American film director Rachel Grady once said: “Always put yourself in others’ shoes. If you feel that it hurts you, it probably hurts the other person, too.” Syrian artist Abdalla Al Omari must have thought something similar when he started to work on his amazing project titled The Vulnerability Series, a collection of portraits depicting world leaders as refugees in a moment of despair.
From North Korean leader Kim Jong-un represented as a shy boy hiding a toy plane behind his back to Us President Donald Trump painted with a child in his arms as he carries a backpack and belongings, the Syrian artist portrays world leaders as displaced civilians and starving refugees to investigate how much greatness they would still be able to demonstrate after being stripped of all their power and money.
It took Al Omari 19 months to complete this project, which consists of large portraits on canvas and a short video. The strength of his paintings lies in their great realism, as seen for example in The Queue, showing a long line of refugees waiting for food, including former US Barack Obama, Russian leader Vladimir Putin, and Israeli Prime Minister Benjamin Netanyahu. Another incredible artwork from this series is The Boat, where Al Omari placed world leaders on a wooden boat full of refugees in search of a better future.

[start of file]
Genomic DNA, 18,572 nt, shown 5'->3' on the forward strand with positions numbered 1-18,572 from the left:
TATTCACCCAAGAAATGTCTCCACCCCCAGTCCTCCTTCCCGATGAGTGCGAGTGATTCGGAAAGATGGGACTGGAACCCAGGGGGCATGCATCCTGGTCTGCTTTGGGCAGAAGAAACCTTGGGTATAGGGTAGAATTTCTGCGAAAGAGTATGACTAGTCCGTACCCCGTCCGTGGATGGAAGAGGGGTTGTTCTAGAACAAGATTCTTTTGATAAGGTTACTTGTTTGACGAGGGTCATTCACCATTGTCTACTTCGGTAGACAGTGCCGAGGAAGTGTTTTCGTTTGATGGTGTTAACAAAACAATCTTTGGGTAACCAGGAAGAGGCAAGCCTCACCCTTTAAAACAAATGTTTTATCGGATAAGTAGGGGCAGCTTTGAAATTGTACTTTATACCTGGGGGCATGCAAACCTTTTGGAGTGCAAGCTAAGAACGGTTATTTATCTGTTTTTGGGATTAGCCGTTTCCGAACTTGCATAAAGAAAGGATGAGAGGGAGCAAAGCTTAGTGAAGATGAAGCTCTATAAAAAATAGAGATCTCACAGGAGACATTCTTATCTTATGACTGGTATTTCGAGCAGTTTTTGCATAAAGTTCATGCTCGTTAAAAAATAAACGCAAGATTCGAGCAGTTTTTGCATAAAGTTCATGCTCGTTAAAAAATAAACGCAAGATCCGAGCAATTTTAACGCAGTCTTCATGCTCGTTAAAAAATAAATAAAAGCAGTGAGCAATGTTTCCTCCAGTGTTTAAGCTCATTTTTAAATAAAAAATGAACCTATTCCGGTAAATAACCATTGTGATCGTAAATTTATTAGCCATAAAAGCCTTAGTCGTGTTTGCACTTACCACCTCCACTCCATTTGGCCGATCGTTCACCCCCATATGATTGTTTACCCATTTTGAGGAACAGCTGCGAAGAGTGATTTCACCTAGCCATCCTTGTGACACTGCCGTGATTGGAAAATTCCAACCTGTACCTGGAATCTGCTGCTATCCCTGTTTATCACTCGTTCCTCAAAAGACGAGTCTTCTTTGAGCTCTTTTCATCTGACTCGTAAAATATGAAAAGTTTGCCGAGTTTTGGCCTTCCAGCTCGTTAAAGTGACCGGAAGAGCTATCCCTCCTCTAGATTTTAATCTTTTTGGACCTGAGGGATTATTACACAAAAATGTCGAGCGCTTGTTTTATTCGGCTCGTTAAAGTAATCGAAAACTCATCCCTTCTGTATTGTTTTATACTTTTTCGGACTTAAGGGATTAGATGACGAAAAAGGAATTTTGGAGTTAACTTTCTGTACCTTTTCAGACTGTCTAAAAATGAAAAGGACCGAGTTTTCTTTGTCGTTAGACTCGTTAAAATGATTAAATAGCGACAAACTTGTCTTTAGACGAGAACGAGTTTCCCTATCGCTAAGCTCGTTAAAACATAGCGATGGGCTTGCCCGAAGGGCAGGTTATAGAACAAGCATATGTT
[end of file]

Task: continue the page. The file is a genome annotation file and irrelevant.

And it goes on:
Born in the Syrian capital of Damascus in 1986, Al Omari graduated in English literature and was forced to leave his country in 2012, shortly after the outbreak of the war in his country. In 2014 he was granted asylum in Brussels and that’s when he started this project. Because of this war, millions of Syrians like him had been forced to leave their homeland, with many children suffering from mental health issues, and he reversed all his anger and frustration on his paintings.
Choosing to portray the leaders who were partly involved in the Syrian war in such conditions was his “sweet revenge”. He wanted to strip them out of their power and put them exactly in the same position he had found himself when he was forced to leave his country. He also secretly hoped that they might think and act differently after seeing the paintings. But then his aim slowly shifted from personal pain to the desire of challenging the standard concept of power and giving back to those leaders their humanity and vulnerability.
In addition to The Vulnerability Series, Al Omari, who studied Visual Arts at the University of Damascus, usually portrays victims of the civil war in Syria and creates also videos. Clearly trying to trigger public debate with his work, he shows that in a world where fear of what is different or unknown makes us more aggressive, art can be a powerful medium to instill values, urging us to think a bit differently about the world around us. His portraits, which totally subverted standard refugee paintings, have been exhibited in Dubai.
Further details about Al Omari’s art are available on the artist’s website.